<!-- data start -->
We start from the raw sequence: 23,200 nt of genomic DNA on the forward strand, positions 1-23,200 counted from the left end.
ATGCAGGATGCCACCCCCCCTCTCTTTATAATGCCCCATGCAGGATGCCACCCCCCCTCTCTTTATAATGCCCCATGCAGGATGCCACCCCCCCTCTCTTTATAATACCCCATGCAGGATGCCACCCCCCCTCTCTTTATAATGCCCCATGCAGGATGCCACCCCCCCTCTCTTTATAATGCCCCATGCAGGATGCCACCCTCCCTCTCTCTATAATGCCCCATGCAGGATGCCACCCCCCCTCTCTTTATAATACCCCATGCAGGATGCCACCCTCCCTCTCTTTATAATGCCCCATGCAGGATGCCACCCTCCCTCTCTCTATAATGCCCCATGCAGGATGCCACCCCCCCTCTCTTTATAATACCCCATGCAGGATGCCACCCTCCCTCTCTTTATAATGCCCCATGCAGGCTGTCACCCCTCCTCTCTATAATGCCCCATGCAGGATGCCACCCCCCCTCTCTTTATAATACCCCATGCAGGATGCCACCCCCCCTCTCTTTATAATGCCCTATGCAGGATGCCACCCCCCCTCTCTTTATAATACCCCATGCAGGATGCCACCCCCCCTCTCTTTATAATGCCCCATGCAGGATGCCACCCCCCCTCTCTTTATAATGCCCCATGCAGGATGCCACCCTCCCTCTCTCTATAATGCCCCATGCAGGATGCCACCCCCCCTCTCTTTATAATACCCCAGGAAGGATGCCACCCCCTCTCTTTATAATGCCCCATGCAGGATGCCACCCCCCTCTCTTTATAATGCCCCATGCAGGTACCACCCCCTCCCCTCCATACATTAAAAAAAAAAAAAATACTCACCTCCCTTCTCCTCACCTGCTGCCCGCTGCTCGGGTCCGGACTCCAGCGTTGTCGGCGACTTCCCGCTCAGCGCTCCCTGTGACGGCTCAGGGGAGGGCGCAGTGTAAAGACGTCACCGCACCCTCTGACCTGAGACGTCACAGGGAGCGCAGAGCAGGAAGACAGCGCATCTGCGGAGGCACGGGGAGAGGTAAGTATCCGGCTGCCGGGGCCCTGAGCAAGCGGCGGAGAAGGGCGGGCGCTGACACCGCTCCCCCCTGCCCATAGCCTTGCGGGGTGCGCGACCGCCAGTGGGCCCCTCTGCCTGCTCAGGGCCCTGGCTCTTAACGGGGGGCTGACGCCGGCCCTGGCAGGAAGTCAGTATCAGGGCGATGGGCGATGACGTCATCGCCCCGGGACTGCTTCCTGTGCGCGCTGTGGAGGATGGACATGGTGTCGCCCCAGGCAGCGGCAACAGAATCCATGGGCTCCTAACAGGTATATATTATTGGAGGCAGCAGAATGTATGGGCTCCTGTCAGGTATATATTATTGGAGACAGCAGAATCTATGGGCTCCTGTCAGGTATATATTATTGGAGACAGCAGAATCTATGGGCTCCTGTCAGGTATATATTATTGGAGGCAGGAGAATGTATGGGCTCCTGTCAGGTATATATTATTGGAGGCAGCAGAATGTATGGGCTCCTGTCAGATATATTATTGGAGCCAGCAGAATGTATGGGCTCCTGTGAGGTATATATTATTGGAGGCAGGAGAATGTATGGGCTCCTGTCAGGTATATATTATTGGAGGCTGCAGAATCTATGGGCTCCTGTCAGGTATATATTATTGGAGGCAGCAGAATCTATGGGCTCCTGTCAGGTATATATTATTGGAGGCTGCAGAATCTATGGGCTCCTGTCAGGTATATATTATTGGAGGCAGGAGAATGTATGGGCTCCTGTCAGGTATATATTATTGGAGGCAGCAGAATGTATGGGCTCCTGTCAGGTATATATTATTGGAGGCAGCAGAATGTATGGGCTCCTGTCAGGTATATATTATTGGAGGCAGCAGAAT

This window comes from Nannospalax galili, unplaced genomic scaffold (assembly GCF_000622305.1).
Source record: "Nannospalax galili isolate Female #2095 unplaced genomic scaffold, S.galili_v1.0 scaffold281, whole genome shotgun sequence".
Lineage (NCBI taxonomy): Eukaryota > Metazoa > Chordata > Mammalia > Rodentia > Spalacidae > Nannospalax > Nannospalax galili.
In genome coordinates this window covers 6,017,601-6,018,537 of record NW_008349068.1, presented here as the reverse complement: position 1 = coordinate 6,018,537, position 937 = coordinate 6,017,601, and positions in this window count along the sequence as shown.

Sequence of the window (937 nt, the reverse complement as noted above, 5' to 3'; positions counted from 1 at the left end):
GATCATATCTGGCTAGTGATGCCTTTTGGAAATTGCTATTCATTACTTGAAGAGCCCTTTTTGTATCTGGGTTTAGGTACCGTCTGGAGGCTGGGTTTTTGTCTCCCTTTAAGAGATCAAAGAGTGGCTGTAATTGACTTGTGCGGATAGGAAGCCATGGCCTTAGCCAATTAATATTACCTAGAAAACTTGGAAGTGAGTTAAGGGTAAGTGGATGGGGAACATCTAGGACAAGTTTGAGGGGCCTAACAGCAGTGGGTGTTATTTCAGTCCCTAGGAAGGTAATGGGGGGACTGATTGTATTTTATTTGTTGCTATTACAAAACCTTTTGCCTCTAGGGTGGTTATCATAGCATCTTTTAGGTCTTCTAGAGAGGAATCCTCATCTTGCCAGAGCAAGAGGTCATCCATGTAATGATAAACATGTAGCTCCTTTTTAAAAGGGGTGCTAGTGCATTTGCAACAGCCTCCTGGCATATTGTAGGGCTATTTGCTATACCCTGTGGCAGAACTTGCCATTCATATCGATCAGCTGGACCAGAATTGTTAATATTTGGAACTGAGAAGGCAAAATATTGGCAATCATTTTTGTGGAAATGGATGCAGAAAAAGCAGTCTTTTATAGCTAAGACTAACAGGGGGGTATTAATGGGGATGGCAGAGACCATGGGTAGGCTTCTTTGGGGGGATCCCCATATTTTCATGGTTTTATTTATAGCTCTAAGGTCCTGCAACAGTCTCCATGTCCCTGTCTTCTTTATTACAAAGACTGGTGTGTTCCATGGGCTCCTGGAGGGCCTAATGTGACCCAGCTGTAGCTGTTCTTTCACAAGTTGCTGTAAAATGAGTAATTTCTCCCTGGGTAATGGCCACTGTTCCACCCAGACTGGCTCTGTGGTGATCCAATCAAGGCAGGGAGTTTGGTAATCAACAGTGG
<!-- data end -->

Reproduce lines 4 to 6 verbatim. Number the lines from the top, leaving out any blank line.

Source record: "Nannospalax galili isolate Female #2095 unplaced genomic scaffold, S.galili_v1.0 scaffold281, whole genome shotgun sequence".
Lineage (NCBI taxonomy): Eukaryota > Metazoa > Chordata > Mammalia > Rodentia > Spalacidae > Nannospalax > Nannospalax galili.
In genome coordinates this window covers 6,017,601-6,018,537 of record NW_008349068.1, presented here as the reverse complement: position 1 = coordinate 6,018,537, position 937 = coordinate 6,017,601, and positions in this window count along the sequence as shown.